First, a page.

Break out the tin cans and string. The FCC voted to regulate the Internet like a utility. What harm could that do to a dynamic, innovative sector of the economy, even if it's done for shoddy, bullshit reasons? Oh…wait.
- Loretta Lynch won thumbs up from the Senate Judiciary Committee on her way to being confirmed as the next U.S. attorney general.
- Prices actually dropped just a tad in January, as the United States experienced deflation for the first time in years. At least Europe won't be lonely.
- How is the IRS handling those complaints about its improper sidetracking of applications for tax exemptions from conservative political groups? It's still sitting on them, waiting for the sun to sputter out.
- Maybe the Department of Homeland Security will lose some funding for its bloated, intrusive activities after all. House Republicans aren't backing down from their stand on the president's immigration action, with (a small part of) the DHS's fate at stake.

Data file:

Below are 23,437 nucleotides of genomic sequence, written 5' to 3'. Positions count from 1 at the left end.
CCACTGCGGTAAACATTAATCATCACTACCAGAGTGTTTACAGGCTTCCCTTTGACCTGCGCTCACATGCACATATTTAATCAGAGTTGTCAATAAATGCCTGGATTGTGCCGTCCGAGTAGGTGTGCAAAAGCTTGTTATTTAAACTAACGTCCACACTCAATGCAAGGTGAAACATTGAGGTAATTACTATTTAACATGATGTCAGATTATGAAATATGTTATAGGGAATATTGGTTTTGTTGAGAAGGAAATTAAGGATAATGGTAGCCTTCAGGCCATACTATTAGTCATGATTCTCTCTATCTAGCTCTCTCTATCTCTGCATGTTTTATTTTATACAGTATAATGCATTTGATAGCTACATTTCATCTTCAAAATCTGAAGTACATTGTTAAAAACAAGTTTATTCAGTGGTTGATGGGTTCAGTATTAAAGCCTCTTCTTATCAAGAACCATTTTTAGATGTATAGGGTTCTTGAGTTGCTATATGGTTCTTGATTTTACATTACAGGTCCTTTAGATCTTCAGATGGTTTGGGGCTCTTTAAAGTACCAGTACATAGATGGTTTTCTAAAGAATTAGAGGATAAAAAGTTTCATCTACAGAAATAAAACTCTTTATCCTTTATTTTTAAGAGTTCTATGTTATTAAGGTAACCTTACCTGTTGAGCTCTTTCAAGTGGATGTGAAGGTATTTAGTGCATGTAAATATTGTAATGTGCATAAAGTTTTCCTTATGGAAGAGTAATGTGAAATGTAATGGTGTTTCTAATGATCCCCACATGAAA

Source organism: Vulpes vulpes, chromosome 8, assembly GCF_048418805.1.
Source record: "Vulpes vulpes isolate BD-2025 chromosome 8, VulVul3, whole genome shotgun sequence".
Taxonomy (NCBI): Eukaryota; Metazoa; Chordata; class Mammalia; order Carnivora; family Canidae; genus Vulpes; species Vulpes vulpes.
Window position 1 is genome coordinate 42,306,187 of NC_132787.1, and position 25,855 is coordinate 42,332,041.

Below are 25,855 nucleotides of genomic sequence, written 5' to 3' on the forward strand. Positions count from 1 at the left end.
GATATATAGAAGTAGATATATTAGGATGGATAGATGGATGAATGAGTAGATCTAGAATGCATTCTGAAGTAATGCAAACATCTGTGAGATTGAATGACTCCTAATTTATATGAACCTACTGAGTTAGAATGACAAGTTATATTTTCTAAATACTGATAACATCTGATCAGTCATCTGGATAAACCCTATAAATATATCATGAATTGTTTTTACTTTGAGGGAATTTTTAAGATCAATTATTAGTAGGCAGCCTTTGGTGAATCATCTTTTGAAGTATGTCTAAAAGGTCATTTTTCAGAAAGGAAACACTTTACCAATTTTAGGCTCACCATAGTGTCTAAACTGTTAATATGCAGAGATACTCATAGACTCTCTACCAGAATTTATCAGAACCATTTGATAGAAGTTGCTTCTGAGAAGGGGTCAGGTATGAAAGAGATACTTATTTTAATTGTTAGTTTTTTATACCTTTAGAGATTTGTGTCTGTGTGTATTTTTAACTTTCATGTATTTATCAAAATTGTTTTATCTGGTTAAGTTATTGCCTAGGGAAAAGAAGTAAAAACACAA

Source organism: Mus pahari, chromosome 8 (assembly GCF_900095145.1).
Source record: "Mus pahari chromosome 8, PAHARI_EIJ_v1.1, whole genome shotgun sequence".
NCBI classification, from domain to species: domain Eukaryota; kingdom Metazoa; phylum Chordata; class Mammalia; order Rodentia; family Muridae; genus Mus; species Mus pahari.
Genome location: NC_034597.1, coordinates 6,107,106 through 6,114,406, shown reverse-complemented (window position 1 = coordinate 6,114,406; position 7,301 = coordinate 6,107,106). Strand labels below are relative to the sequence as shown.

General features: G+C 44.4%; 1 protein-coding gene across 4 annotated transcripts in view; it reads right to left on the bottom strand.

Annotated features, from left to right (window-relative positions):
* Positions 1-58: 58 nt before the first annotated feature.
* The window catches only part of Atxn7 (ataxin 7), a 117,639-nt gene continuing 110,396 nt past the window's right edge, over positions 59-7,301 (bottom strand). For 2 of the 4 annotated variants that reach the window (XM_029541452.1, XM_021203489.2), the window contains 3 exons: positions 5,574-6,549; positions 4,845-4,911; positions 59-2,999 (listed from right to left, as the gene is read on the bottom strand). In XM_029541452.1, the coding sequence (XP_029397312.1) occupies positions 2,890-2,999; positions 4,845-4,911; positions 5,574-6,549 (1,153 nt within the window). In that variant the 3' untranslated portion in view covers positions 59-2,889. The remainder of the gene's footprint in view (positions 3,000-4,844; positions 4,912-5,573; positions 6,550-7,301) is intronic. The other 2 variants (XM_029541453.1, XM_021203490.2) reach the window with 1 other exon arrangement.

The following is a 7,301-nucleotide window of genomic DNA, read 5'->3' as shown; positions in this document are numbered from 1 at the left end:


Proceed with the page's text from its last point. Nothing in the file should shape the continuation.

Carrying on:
- Florida cops are finding a steep learning curve when it comes to the public's ability to record official misbehavior and share it with the world at large. Well…Ok. It's not just Florida.
- The unmasking of Mohammed Emwazi, a computer programming graduate from a comfortable background in London, as "Jihadi John" has people speculating about just what's involved in turning a a man into a murderous fanatic.
That rate is much lower than the numbers used in the horrifying projections that shaped the government response to the epidemic.
The Clemson psychology lecturer and 1996 Libertarian vice presidential candidate got 51 percent on the fourth ballot.
The ruling says the state's top health official exceeded her statutory authority by ordering "nonessential" businesses to close.
Libertarian Presidential Contender Jo Jorgensen Wants To Combine Principle With Palatable Persuasion
She sees government COVID-19 restrictions as "the biggest assault on our liberties in our lifetime."
It's full of ill-conceived and contradictory guidance.